Covid-19 in the Western Cape: Hospitals facing crisis as DA fights to open beaches

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The hospital network in the Western Cape is straining under a surge of Covid-19 admissions.
The hospital network in the Western Cape is straining under a surge of Covid-19 admissions.
Photo by John Moore/Getty Images
  • The DA has launched a High Court challenge to the closure of beaches in the Garden Route district, saying it's not in line with scientific evidence and is unenforceable.
  • This, as public and private hospitals across the province strain under a surge of Covid-19 cases and admissions.
  • ICU bed space is a scarce commodity, with private patients being moved to state hospitals. 

As the DA gears up to challenge Garden Route beach closures in the Western Cape High Court, the province’s health system is nearing a crisis with ICU bed availability in some hospitals close to full occupancy, and private patients being moved to state hospitals.

The province has entered its second wave of Covid-19 with daily infection numbers surging higher than has ever been seen in the pandemic. Hospitals are reaching the point of being overwhelmed.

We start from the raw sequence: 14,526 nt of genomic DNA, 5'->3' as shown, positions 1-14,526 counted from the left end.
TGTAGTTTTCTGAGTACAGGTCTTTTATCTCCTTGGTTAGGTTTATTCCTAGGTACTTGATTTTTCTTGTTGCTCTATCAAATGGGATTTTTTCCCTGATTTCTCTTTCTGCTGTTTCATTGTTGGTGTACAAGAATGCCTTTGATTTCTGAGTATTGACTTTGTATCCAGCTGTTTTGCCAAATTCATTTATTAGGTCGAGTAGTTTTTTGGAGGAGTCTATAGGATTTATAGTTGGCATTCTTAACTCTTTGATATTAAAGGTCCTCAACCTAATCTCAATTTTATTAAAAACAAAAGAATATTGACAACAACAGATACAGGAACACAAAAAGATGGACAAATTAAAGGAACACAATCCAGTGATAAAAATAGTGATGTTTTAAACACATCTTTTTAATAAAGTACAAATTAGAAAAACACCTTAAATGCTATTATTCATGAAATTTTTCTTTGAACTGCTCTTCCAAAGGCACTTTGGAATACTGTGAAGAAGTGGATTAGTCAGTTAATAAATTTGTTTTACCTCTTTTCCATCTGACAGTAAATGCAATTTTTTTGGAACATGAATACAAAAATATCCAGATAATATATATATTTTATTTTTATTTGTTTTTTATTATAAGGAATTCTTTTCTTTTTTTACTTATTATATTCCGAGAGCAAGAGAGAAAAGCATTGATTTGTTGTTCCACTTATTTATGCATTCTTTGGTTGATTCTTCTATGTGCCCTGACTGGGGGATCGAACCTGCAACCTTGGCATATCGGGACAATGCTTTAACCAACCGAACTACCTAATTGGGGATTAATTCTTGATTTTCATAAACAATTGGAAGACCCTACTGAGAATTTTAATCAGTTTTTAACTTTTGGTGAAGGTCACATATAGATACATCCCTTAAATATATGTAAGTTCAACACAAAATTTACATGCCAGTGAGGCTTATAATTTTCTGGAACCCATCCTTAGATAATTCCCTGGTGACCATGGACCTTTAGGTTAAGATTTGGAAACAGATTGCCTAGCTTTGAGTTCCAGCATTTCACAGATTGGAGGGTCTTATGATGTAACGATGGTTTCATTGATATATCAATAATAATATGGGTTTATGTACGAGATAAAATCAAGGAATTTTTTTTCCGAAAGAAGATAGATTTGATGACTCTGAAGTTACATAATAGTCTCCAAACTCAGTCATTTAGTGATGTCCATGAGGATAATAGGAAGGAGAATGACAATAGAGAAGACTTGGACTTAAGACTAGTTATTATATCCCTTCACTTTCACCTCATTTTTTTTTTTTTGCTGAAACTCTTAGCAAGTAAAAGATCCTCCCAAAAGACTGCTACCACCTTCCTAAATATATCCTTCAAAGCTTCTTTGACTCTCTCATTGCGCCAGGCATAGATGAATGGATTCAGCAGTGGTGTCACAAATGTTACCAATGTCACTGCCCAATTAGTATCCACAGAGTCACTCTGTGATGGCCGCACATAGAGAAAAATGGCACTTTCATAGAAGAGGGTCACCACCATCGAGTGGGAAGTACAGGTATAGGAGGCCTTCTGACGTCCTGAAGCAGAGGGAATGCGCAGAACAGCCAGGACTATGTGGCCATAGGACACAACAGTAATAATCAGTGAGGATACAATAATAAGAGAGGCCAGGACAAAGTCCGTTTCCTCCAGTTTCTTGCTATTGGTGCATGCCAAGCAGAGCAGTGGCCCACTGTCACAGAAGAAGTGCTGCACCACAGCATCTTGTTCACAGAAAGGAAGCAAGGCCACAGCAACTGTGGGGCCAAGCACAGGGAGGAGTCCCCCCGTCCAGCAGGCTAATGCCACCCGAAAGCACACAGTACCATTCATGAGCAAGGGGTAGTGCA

Private hospitals in popular Garden Route holiday spots such as Plettenberg Bay, Knysna, and Mossel Bay are near full capacity, with reports of a lack of ventilators for critical Covid-19 patients in the area.

READ | DA goes to court in bid to overturn govt's lockdown decision

Patients have been airlifted to Cape Town because of a lack of ICU bed capacity.

But some City hospitals have also reached maximum capacity, with private patients being moved to Karl Bremer Hospital, a government hospital, in Bellville.

According to data released by the Western Cape Department of Health on Tuesday, a marked increase in Covid-19 cases had pushed infection numbers well beyond the peak of the first wave.

As a result of this resurgence, hospitals in the Cape Town Metropole were running at an average occupancy rate of 78%, while rural hospitals are running at an average occupancy rate of 91%.

READ | All the new rules for December: Close beaches, booze restrictions, curfews

"Covid and PUI (patients awaiting Covid-19 test results) cases make up 13% of hospital admissions in the metro and 16% of hospital admissions in the rural areas with both increasing daily.

"The key message is that hospitalisations are rapidly headed toward levels seen at the peak of the first wave. We must also be mindful that this time, we do not have the protection of a lockdown or an alcohol ban," the department said. 

As of Tuesday, 1 733 Covid-19 patients were admitted in acute hospitals, both public and private.

Responding to questions from News24, the department moved to allay fears that government facilities were experiencing ICU bed shortages. 

Data which was supplied indicates that of 332 "critical care beds" across six hospitals, only 80 Covid-19 patients were admitted. 

The data does not traverse occupancy of beds by patients who are not Covid-19 positive, adding to the strain.